With a career in music spanning almost forty years, Alan McGee hasn’t lost any of the passion for discovering and breaking new artists that cemented his reputation as a music mogul icon in the ‘80s and ‘90s.
To describe him simply as ‘the man who discovered Oasis’ would be a disservice as Creation Records, which McGee founded in 1983, released many of the most influential records of the last century.
Creation Records took mighty risks on these artists and was pushed almost to the point of collapse on several occasions – a fate which engulfed Tony Wilson’s equally chaotic Factory Records.
McGee’s ability to take the helm and navigate Creation through the storms it endured was put to good use in his managerial work, looking after artists like The Jesus and Mary Chain, Pete Doherty and The House of Love.
In addition to releasing records and managing bands, Alan McGee’s influence was felt even within mainstream British politics. As part of the Music Industry Task Force, he was instrumental in New Labour’s New Deal for Musicians; a scheme which allowed musicians four years of financial support to help hone their craft and supplement their career, without having to sign on the dole. Is this something we may see again in our lifetimes? Perhaps not, as it happens, according to Alan McGee: ‘It seems like another world – the government being kind to musicians.’
Alan McGee’s candid, highly entertaining autobiography Creation Stories: Riots Raves and Running a Label is due for its screen adaptation release, written by Irvine Welsh and starring Ewan Bremner. If the biopic is anything like the book, audiences will be treated to a remarkably honest depiction of the eccentricities and excesses of Creation Records in the '80s and '90s, both chemically and musically.
By his own account, Alan McGee is a little calmer these days. Now the hell-raising days are over, what’s left is what’s always been at the centre of McGee’s world. Music.
His latest venture, Creation 23, is celebrating its two-year anniversary with monthly single releases from the likes of The Clockworks, Shambolics, Belowsky, Charlie Clark, Sister Psychosis and Cat SFX.
Founded on the principle of pushing new, exciting artists, the simplicity of the label harks back to the days of Alan McGee’s youth: ‘I still ultimately relate to being the kid that came to London to find his fucking fortune, you know?’
M Magazine caught up with Alan McGee to discuss Creation 23, the joy of vinyl, the modern crop of guitar bands, how the industry has changed in recent years and the role of politics in shaping the contemporary musical landscape, as well as the story of how the New Deal for Musicians came to be.
'I was desperate to be successful when I was a young man and now I’m happy enjoying it. That’s not to say I’m not ambitious with the label, because I am, but I’m a little bit calmer about it all now because I’ve had a lot of success at different points in my life.'
Hi Alan. Congratulations on the second anniversary of Creation 23. How’s it been going?
I’m really enjoying it, so I suppose that’s success. I’m older now, do you know what I mean? I was desperate to be successful when I was a young man and now I’m happy enjoying it. That’s not to say I’m not ambitious with the label, because I am, but I’m a little bit calmer about it all now because I’ve had a lot of success at different points in my life. I’m doing the label because I want to do it. It’s a hobby label. Having said that, like with everything I do, I’m ultimately trying to break some bands.
Your passion for exposing great new music to people seems to be as intense as ever. Why do you think that is? How do you sustain that energy?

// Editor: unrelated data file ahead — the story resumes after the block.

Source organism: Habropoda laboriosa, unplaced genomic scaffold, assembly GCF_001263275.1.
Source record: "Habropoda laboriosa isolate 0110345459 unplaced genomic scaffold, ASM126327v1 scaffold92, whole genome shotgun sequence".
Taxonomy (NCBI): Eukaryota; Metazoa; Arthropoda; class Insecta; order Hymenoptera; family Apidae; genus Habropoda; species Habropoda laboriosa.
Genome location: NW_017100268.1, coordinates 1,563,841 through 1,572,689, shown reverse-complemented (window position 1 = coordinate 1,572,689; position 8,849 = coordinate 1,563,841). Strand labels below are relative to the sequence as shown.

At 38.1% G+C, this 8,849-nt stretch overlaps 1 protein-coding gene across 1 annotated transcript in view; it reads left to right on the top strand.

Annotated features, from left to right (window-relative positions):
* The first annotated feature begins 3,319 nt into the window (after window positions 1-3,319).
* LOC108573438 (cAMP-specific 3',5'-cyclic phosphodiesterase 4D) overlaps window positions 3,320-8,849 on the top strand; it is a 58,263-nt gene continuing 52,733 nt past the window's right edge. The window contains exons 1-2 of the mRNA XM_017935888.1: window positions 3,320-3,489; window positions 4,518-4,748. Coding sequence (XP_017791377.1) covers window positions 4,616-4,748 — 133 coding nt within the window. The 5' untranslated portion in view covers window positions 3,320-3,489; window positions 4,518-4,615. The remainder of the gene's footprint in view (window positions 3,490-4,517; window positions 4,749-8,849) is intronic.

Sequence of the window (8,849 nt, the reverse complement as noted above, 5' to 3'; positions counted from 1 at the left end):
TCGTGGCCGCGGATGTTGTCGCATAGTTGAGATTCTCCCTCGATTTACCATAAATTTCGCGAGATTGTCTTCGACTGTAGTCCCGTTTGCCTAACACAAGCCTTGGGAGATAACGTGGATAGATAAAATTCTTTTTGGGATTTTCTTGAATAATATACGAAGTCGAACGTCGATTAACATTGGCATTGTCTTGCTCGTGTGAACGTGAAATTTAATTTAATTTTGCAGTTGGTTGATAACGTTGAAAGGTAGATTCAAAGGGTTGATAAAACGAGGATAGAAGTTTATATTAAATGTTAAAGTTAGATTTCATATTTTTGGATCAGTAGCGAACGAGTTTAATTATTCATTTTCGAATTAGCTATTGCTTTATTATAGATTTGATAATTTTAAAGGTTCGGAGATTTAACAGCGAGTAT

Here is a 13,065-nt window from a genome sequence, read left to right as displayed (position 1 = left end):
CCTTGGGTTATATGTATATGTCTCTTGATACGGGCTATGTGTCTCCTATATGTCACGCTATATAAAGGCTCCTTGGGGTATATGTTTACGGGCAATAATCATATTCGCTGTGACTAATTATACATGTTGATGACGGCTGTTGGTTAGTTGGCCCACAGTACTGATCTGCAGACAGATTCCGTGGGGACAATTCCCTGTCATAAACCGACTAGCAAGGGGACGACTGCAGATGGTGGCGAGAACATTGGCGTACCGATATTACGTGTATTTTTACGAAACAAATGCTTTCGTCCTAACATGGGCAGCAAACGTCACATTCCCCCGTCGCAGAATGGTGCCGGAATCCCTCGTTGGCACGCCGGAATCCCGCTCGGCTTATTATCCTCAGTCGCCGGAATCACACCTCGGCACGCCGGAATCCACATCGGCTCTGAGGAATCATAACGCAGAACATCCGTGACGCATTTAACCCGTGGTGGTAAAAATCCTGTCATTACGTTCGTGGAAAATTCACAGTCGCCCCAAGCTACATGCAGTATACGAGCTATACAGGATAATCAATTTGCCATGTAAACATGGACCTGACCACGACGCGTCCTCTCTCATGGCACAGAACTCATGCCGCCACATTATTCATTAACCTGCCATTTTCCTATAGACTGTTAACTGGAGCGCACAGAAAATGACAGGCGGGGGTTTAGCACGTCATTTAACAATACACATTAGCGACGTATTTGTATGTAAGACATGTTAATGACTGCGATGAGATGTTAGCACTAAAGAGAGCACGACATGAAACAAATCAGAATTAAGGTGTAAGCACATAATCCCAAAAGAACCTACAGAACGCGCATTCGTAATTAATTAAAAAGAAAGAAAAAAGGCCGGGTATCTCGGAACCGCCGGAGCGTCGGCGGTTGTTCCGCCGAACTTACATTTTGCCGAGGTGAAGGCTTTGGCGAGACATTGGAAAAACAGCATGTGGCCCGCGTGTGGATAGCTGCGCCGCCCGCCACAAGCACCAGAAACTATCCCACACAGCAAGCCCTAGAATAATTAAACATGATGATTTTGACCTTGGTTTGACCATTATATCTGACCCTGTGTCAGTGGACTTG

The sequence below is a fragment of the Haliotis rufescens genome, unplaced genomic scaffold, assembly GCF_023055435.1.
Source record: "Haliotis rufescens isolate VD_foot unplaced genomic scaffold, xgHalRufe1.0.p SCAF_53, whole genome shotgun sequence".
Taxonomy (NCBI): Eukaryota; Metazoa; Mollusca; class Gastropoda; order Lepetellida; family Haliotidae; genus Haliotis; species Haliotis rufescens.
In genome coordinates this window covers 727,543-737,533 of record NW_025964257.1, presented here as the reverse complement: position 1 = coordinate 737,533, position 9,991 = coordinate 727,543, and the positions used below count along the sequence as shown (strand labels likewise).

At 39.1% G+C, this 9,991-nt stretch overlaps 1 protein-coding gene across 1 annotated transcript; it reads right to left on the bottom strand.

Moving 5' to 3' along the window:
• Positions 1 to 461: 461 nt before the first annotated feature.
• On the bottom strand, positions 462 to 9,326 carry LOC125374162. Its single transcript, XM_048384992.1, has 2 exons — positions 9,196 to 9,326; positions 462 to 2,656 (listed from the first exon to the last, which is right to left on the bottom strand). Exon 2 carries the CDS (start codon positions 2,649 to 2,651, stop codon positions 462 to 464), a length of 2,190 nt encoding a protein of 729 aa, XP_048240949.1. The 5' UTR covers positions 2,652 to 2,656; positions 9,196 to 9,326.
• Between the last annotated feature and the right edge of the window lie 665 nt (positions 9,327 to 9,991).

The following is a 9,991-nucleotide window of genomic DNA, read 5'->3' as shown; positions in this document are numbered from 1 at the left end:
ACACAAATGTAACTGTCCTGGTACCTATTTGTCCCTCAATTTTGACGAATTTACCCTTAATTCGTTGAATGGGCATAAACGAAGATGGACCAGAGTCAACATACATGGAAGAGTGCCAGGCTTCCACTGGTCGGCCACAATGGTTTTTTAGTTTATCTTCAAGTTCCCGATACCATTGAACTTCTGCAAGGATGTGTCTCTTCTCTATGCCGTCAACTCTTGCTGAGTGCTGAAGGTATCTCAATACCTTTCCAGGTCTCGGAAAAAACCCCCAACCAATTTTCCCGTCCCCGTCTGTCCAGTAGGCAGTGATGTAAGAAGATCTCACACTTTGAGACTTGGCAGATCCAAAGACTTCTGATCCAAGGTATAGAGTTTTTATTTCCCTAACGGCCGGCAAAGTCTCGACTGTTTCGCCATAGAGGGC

I’m just me. Obviously, you can’t measure yourself, at all. I’m friends with Julien Cope (The Teardrop Explodes) and I saw him about six months ago. I hadn’t seen him for years and he said to me at the end of the night: ‘I can’t believe you’re not jaded. He goes: ‘I thought when I first saw you it was all an act, but after sitting with you for three or four hours, I know it’s not. It’s kind of incredible that you’re not fucking jaded. Respect.’ Coming from Julien Cope I thought that was pretty fucking cool. I could be facetious and put it down to me being fucking mad. I’m still a fan, man, you know what I mean? I still act like a fan in my head and I still ultimately relate to being the kid that came to London to find his fucking fortune, you know. I just wanted to be involved in punk and that’s why I came to London in the first place in 1980. I was a little bit late, but all my heroes were the punks and the punk bands.
After such a successful career, being involved with some of the most iconic bands and albums of the 20th century, do you still feel a pressure to succeed and do you still have something to prove?
Yeah, I do. Do I feel under pressure? Probably not. I manage a few people – Happy Mondays, Glasvegas, Black Grape, Cast – I’ve got to make these bands money and I do. With the label, I’m not playing by anybody else’s rules. My rule is that I’m enjoying it. More importantly, am I proud of the music that I’m putting out? I am. So, you’ve got to take it that that’s quite successful. In a world of fucking gratuitous bullshit, doing something because you like it, maybe that’s an act of rebellion, you know? It’s definitely a mark of success that you’re putting out things you love.
What inspired the decision to release a run of monthly digital singles? How do you think people’s attitudes to physical releases have changed in recent years?
I have been doing physical releases, but all the pressing plants are shutting down. I wasn’t going to put records out during lockdown because I suspected people’s attention wasn’t really there at that point anyway, you know? Clockworks, this Irish band - fucking amazing band - they got Annie Mac to start playing them on Radio 1, so I thought, ‘Fuck it, I’ll just put it out digitally.’
I’ve got this girl who’s an amazing punk character called Cat SFX. I put her single out, Doom Generation. The other week I put out another Clockworks single, Can I Speak To A Manager, and then I’ve got another three or four coming out at the back end of the year, so yeah, I think the label’s good. Whether the music business is ever going to agree with that or anybody else, I don’t know. But I think it’s pretty good.
There are the infamous stories of the early creation days and how you signed bands like Oasis. How do you go about finding new bands now? Looking through the bands on the label, they aren’t necessarily people that have built up a reputation already.